I’ve been being verbally harassed, in a friendly manner, by one of my young patrons because I still haven’t read John Barnes’ Tales of the Madman Underground.
Every time I see her, she asks me about it. As we’ve been having the exchange, on average, twice a week for well over a year now, it’s been boiled down to two words:
Read more new and notable books for teens.
She is eternally optimistic, and I am eternally stubborn. Not that I have anything against the book! But generally, the more someone tries to get me to do something, the more mulish I become. Poor young soul. Even her attempt to use its Printz Honor status as ammunition backfired. But, of course, I’ve been secretly wondering what I’ve been missing, so when I received a copy of Barnes’ new book, I sat down and read it ASAP.
And I was surprised. Not by the quality—I do have respect for my patron’s taste, and while I haven’t been a fan of every single Printz title ever, they have a good track record—but by the tone, the storyline and even by the subgenre. Because with a title like Losers in Space and back cover copy that screams Reality TV meets Dystopian Future meets Gossip Girl meets Crime Thriller, what I really, really didn’t expect was Some Seriously Hard Sci Fi. Like, with pages and pages of explanations detailing the science behind stuff like milligravity and reaction mass.
I see you Science Folks perking up your ears, and trust me—if you like your science fiction adventurous and surprising, yet true-to-life (and not “old-fashioned magic, just given scientific-sounding names,” as Barnes* refers to Doctor Who), it’s safe to assume that you’re going to enjoy this one.
But, wait, all of you non-science-loving folks! Don’t break out your Peanuts walk just yet! Because the author kept you (and me) in mind while he wrote, and he took the majority of the ultra-hard-science, stuck it into sections called Notes for the Interested, and gave us carte blanche to Ignore At Will. There’s still some to be found within the story—and I admit to doing some skimming—but believe me, if you let the science scare you off, you’ll be missing out.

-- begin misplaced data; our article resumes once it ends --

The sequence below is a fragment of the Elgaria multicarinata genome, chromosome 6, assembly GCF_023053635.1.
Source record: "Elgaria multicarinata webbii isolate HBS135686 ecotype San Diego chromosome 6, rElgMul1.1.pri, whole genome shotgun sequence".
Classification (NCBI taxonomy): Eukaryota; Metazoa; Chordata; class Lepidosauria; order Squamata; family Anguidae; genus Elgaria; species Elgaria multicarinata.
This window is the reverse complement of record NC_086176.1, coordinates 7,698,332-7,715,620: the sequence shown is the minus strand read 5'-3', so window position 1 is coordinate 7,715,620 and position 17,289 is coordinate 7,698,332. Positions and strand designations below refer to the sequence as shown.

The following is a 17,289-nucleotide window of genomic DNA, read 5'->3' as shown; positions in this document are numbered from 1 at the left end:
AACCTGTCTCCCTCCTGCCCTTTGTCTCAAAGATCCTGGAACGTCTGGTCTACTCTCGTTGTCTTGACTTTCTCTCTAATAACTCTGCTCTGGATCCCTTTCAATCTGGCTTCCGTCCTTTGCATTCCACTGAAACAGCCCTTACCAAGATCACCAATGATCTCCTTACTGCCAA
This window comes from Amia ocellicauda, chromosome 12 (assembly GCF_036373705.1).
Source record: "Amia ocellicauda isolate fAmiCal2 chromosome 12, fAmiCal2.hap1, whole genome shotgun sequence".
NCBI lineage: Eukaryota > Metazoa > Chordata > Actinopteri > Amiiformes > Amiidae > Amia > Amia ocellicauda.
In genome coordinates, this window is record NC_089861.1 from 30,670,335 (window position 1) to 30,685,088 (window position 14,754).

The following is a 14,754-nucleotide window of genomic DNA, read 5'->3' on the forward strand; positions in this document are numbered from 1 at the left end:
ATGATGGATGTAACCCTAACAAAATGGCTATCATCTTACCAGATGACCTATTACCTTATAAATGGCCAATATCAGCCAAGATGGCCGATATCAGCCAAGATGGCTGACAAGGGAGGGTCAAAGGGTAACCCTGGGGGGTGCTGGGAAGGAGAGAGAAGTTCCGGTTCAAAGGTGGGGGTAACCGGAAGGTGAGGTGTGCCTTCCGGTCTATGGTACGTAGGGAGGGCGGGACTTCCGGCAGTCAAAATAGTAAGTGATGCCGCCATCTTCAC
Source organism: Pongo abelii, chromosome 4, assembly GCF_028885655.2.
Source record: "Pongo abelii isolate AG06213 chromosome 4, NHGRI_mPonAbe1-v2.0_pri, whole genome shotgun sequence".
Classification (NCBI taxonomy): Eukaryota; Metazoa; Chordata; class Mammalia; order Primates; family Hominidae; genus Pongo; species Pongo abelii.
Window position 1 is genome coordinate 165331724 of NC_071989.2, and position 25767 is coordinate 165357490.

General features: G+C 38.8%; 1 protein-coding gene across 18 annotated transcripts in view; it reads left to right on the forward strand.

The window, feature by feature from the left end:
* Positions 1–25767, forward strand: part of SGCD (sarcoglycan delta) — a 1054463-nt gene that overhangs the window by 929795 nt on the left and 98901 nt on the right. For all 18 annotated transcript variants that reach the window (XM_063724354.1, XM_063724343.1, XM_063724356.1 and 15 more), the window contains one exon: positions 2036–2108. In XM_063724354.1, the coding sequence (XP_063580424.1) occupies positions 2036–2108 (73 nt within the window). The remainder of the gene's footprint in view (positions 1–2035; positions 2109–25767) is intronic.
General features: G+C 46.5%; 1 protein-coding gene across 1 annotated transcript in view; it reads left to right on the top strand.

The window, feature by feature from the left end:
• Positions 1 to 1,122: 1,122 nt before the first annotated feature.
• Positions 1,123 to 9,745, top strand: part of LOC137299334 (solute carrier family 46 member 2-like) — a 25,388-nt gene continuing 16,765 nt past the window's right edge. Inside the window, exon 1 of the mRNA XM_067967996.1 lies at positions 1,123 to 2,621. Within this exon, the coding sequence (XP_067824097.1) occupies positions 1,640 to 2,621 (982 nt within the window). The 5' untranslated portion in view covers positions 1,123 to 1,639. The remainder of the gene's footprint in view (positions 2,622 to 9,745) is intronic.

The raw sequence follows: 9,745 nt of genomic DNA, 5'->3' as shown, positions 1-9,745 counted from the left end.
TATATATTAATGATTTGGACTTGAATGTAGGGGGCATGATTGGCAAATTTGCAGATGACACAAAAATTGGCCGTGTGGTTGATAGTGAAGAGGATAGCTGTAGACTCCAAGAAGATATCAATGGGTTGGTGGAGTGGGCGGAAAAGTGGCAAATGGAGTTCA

In addition to the adventure, the plot twists and the cinematic action sequences, the characterization is strong, it hits hard emotionally—at one point toward the end, I found myself laughing and crying at the same time—and it’s got some super world-building. The most frightening, believable dystopias, after all, are the ones that are only a few steps removed from our own present.
All that, and Losers in Space is narrated by Susan Tervaille, a girl who doesn’t think twice about breaking out her ju-jitsu skills, who cracks wise (“he’s so out of it socially that his security blanket wouldn’t want to be seen with him”) as often as she plays nice, and who isn’t just sleeping with a sociopath—she’s got a whole lot in common with him.
I’m looking forward to recommending it to my John Barnes-loving patron. Right after I finally break down and read Madman Underground.
*Fairly. Like you, I will love the Doctor—and all of his “wibbly-wobbly timey-wimey”—forever and always, but, please. It’s fair to say that the show doesn’t restrict itself to the bounds of Actual Science.
Let's be honest. If she isn't writing Bookshelves of Doom or doing her librarian thing, Leila Roy is most likely being tragically unproductive due to the shiny lure of Pinterest.